Grianghraif

  1. K030.17.00003

    K030.17.00003

    2013

    Great Famine: 'For the “Offaly Famine Stitch” the women used hessian sacks which were readily available on their farms and were manufactured in Goodbody’s Jute Factory in Clara, Co. Offaly. The women cut the sacks into shapes suitable for cushion covers, table centres and as wall hangings in their white-washed kitchens. They embroidered the sacking with a criss-cross stitch using coloured wool and a darning needle. They created their own designs and often used a daring combination of colours when they were available' - Mary O’Connor, Arts and Culture magazine 2013.

  2. K030.17.00004

    K030.17.00004

    2013

    Great Famine: 'For the “Offaly Famine Stitch” the women used hessian sacks which were readily available on their farms and were manufactured in Goodbody’s Jute Factory in Clara, Co. Offaly...The women cut the sacks into shapes suitable for cushion covers, table centres and as wall hangings in their white-washed kitchens. They embroidered the sacking with a criss-cross stitch using coloured wool and a darning needle. They created their own designs and often used a daring combination of colours when they were available.' Mary O’Connor, Arts and Culture magazine 2013.

  3. K030.21.00001

    K030.21.00001

    1939

    Strife and combat/oppression and bravery: The Crooked Tree - former gallows in Newcastle West.

  4. K030.21.00003

    K030.21.00003

    1939

    Strife and combat/oppression and bravery: The Crooked Tree - former gallows in Newcastle West.

  5. K030.24.00001

    K030.24.00001

    Strife and combat/opression and bravery: Pike found on Rathlin being held by Peter McMullen who now owns it.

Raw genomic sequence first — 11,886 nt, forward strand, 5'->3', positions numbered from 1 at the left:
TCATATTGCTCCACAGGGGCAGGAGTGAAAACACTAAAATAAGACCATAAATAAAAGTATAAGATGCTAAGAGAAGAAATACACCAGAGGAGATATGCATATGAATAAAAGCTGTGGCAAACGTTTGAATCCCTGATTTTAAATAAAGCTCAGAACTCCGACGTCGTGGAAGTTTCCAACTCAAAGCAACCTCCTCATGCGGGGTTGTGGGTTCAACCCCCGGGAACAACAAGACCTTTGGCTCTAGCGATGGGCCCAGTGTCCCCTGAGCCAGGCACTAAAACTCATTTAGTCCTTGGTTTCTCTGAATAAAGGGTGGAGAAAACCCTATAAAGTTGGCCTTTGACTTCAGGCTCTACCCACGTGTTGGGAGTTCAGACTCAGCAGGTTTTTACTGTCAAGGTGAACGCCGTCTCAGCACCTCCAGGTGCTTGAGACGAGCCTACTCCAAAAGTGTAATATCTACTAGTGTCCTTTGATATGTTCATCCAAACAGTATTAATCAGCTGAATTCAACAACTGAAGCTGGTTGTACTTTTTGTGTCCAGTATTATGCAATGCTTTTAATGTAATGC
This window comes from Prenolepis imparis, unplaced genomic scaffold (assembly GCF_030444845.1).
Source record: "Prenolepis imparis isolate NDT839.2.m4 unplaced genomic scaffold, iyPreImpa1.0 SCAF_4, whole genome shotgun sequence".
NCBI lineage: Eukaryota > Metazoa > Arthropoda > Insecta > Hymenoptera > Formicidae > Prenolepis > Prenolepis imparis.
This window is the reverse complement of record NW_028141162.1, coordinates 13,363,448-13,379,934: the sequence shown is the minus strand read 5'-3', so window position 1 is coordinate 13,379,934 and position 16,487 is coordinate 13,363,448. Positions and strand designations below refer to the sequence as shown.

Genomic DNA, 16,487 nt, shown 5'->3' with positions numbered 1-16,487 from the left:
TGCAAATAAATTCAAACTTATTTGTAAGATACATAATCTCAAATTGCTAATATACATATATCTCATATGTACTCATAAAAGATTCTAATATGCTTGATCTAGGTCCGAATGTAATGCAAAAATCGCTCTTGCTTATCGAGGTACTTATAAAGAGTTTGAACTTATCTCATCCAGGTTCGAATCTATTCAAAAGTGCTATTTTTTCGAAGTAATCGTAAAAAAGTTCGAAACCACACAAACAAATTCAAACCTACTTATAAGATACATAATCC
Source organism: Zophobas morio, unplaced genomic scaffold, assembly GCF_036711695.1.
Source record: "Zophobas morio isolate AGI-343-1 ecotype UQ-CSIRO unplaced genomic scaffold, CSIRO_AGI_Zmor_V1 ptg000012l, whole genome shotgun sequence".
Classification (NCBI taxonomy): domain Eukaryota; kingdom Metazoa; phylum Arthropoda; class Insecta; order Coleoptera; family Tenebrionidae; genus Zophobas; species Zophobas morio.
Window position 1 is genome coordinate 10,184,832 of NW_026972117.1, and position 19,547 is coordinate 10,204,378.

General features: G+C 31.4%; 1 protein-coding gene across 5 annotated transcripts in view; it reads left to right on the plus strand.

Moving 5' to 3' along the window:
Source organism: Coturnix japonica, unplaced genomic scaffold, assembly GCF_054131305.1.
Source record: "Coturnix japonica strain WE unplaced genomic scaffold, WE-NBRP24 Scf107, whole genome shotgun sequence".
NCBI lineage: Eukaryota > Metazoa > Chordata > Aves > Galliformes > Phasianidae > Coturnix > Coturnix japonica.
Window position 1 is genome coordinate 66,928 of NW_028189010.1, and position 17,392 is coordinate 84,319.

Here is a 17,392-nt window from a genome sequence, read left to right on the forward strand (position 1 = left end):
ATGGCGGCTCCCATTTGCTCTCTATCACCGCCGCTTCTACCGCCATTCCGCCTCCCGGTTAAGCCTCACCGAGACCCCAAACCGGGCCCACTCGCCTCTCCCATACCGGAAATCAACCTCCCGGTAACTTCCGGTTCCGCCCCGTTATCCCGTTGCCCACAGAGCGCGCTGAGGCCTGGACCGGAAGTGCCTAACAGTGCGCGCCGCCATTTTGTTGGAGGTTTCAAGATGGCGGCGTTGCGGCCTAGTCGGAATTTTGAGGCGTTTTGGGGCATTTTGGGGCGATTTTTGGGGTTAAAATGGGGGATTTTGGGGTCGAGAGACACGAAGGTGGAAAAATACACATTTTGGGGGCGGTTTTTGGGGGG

6. K042.21.00002

    K042.21.00002

    Historical maps: Map of Lough Gur, showing sites of historic and mythological interest, based on map by Windele, by Tomás Ó Loinsigh NT, Grange NS, Kilmallock, NFCS.516: 206, Schools' Collection 1937-38

  7. L010.20.00001

    L010.20.00001

    The front of Church of Christ the King, Cork.

  8. L020.06.00086

    L020.06.00086

    St Colmcille's Well, Oldcourt, Dublin.

  9. M001.01.00001

    M001.01.00001

    1989

    Storytellier: Mary Kate Callinan, Ardrahan.

  10. M001.01.00002

    M001.01.00002

    1989

    Storytellier: Andrew Quinn, Ballylee, Gort.

  11. M001.01.00003

    M001.01.00003

    Family photo by the fireplace.

  12. M001.01.00004

    M001.01.00004

    Family photo by the fireplace.

  13. M001.01.00005

    M001.01.00005

    A couple and a girl hiding behind the man by the fireplace.

  14. M001.01.00006

    M001.01.00006

    A couple and a girl hiding behind the man by the fireplace.

  15. M001.04.00001

    M001.04.00001

    1982

    Informants: Jack Flannery, Cloonfad. Storyteller.

  16. M001.04.00003

    M001.04.00003

    1982

    Informants: Jack Flannery, Cloonfad. Storyteller.

  17. M001.04.00004

    M001.04.00004

    1982

    Informants: Jack Flannery, Cloonfad. Storyteller.

  18. M001.06.00013

    M001.06.00013

    2013

    Informant: Mary Whooley (née Hart), Timoleague, Co. Cork, Schools' contributor, Timoleague NS, with her son Donal Whooley visting the National Folklore Archive UCD.

  19. M001.06.00014

    M001.06.00014

    2013

    Informant: Mary Whooley (née Hart), Timoleague, Co. Cork, Schools' contributor, Timoleague NS, with her son Donal Whooley visting the National Folklore Archive UCD.

  20. M001.18.00001

    M001.18.00001

    1946

    Informants: Seán Mhártain Ó Súilleabháin.

  21. Tuilleadh grianghraf
Dáta
2013
Suíomh
Biorra, Co. Uíbh Fhailí
Grianghrafadóir
Rónán Galvin
Daoine bainteacha
Mary O'Connor
Eolas cartlainne
Great Famine: 'For the “Offaly Famine Stitch” the women used hessian sacks which were readily available on their farms and were manufactured in Goodbody’s Jute Factory in Clara, Co. Offaly...The women cut the sacks into shapes suitable for cushion covers, table centres and as wall hangings in their white-washed kitchens. They embroidered the sacking with a criss-cross stitch using coloured wool and a darning needle. They created their own designs and often used a daring combination of colours when they were available.' Mary O’Connor, Arts and Culture magazine 2013.
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